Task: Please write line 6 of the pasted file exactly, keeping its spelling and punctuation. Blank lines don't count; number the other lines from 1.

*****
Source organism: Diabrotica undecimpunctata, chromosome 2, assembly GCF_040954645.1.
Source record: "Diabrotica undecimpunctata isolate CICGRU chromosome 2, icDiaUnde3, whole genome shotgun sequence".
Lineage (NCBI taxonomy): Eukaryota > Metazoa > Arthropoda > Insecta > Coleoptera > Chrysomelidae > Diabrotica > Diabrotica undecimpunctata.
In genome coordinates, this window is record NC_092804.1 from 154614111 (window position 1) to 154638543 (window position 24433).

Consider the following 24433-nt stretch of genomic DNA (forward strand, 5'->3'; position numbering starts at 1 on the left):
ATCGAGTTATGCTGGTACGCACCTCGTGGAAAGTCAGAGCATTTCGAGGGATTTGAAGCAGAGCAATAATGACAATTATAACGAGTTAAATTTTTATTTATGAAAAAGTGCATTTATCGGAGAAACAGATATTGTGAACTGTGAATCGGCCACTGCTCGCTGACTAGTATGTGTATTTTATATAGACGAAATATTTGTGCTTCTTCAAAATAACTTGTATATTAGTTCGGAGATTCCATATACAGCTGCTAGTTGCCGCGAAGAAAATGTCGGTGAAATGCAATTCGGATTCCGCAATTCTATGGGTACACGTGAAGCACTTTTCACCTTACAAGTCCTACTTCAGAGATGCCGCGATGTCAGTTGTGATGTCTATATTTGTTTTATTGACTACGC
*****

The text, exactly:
ATCGAGTTATGCTGGTACGCACCTCGTGGAAAGTCAGAGCATTTCGAGGGATTTGAAGCAGAGCAATAATGACAATTATAACGAGTTAAATTTTTATTTATGAAAAAGTGCATTTATCGGAGAAACAGATATTGTGAACTGTGAATCGGCCACTGCTCGCTGACTAGTATGTGTATTTTATATAGACGAAATATTTGTGCTTCTTCAAAATAACTTGTATATTAGTTCGGAGATTCCATATACAGCTGCTAGTTGCCGCGAAGAAAATGTCGGTGAAATGCAATTCGGATTCCGCAATTCTATGGGTACACGTGAAGCACTTTTCACCTTACAAGTCCTACTTCAGAGATGCCGCGATGTCAGTTGTGATGTCTATATTTGTTTTATTGACTACGC